Daniel Craig Daniel Craig appears on the set of 2012's "Skyfall." Sony reportedly has halted production of some of its films. Photo: James Bond 007/Facebook

Things keep getting worse for the Sony Corp. The company has reportedly been forced to suspend production of some of its films in the aftermath of the massive hack on its Sony Pictures Entertainment computer network in late November.

According to an unidentified source who spoke with the Times of London, Sony has temporarily abandoned several shoots after the hack affected its computer system’s ability to process payments to those working for it. This forced some of the company’s third-party contributors to stop production until the problem is solved.

The cyberattack led to Sony’s computer network being taken over and forced to shut down temporarily. Additionally, the hackers leaked a slew of embarrassing emails from employees, the scripts to planned films and information about the salaries of certain actors and actresses.

The most damaging leak may have been a heated conversation between Amy Pascal, the co-chairman of Sony Pictures Entertainment, and Scott Rudin, a producer, about the studio’s forthcoming Steve Jobs biopic. In the intense email exchange, actress Angelina Jolie came under heavy fire, as did David Fincher and Aaron Sorkin. Other emails between the two revealed casual jokes about U.S. President Barack Obama that bordered on racism. Rudin issued a public apology for the jokes.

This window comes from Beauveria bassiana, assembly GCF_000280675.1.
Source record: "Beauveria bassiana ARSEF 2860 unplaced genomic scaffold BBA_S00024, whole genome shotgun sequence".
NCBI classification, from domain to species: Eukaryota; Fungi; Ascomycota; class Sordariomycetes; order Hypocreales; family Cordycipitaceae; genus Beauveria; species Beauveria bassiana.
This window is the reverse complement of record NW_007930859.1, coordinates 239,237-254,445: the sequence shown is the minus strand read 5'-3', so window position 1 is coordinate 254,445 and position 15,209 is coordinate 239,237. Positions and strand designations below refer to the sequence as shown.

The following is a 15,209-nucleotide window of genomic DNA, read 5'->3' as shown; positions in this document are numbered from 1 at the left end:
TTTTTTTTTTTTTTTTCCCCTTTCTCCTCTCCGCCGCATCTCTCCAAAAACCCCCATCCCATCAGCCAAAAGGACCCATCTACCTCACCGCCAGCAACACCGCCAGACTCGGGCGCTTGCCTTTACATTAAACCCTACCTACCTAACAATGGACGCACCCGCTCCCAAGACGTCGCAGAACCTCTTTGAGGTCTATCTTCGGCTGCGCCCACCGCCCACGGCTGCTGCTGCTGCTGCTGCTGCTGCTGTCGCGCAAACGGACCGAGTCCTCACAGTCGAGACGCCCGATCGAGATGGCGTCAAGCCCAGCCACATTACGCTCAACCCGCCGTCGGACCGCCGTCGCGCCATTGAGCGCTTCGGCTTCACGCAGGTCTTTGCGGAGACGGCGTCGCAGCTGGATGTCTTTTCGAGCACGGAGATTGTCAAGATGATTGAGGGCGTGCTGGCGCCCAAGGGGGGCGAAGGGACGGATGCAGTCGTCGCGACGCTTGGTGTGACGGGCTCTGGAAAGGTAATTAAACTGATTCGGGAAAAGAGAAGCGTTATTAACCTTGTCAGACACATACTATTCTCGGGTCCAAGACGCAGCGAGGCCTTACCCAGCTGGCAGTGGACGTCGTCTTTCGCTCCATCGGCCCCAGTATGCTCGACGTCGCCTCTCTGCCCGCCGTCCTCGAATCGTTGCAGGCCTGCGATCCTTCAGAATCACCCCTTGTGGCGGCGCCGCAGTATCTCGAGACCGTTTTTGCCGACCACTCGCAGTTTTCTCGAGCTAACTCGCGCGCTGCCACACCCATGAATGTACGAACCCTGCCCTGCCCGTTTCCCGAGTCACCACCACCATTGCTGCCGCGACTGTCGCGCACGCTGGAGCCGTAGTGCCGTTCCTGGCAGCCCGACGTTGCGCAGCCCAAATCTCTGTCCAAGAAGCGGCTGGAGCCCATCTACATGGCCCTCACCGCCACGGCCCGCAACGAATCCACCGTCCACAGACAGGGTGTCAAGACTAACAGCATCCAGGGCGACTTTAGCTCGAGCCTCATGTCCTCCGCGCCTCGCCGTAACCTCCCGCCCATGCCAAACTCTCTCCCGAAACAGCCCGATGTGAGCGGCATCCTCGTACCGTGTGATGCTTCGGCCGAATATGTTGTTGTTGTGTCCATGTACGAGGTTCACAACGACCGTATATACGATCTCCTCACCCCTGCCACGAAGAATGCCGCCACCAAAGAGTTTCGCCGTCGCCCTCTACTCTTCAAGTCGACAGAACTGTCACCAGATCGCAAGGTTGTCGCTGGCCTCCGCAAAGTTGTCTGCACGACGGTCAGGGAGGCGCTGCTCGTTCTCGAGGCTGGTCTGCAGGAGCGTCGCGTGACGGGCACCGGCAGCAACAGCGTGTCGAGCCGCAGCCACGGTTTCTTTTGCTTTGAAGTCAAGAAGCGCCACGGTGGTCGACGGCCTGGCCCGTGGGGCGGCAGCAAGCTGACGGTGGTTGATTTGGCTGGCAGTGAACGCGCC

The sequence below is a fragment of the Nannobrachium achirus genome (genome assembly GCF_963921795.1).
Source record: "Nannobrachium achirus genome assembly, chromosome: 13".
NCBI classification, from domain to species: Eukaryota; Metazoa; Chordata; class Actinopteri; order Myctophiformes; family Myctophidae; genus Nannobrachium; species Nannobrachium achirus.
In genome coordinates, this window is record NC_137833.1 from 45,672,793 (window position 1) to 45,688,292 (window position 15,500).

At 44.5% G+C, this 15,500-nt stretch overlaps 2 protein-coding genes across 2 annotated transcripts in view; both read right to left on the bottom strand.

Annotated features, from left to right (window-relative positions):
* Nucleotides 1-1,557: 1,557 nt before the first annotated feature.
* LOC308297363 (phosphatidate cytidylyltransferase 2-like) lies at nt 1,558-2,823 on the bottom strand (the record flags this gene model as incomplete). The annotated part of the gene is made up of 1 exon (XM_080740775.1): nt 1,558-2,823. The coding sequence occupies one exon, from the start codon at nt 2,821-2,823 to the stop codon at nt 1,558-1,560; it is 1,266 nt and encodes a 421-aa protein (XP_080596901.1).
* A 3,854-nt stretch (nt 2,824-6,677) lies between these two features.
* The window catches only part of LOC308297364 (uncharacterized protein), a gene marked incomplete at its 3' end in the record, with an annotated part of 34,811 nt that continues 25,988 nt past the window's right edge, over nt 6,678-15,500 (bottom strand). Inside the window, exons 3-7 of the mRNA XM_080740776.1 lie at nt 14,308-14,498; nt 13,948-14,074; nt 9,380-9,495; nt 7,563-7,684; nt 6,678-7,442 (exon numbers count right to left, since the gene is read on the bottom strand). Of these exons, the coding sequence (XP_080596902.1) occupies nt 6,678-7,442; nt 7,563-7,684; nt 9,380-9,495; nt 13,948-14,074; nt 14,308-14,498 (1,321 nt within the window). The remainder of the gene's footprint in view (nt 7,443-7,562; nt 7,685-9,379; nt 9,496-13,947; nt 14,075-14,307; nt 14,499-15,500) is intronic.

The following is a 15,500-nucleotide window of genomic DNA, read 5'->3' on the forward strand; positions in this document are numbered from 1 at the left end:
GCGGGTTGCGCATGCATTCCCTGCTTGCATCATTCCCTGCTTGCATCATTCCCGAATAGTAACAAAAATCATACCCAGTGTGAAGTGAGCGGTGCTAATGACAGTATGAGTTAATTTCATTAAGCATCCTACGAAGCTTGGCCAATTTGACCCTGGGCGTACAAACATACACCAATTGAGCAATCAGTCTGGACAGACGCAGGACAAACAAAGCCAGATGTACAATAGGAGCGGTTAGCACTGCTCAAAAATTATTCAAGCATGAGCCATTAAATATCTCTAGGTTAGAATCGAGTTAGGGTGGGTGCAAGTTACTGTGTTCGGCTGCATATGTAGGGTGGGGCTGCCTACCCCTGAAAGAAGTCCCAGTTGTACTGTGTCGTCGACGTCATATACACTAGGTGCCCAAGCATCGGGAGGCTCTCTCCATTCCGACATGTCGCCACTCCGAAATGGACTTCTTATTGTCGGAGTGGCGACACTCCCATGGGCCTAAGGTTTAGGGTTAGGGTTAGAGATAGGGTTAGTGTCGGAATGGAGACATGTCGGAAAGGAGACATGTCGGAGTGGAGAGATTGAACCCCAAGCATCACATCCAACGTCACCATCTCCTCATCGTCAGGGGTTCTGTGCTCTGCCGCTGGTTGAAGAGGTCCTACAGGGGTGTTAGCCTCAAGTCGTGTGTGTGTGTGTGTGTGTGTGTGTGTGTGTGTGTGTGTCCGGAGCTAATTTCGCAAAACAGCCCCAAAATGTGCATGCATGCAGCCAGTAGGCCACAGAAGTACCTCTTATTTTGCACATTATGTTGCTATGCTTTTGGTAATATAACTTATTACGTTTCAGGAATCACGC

A hacking collective calling itself Guardians of Peace took credit for the attack in a creepy computer screen message to Sony employees. It threatened to continue the cyberattacks unless the company cancels the Seth Rogen and James Franco flick “The Interview,” which is set to premiere Christmas Day. The controversial comedy features two journalists enlisted by the CIA to assassinate the real-life ruler of North Korea, Kim Jong Un. This has caused many to believe that Guardians of Peace is working with that country. However, North Korea officials have denied that this is the case, according to the New York Times.

The reports on suspended production of Sony projects didn’t explicitly state which projects were on hold or how long the payment issues are expected to continue. Sony has yet to make a statement on the matter.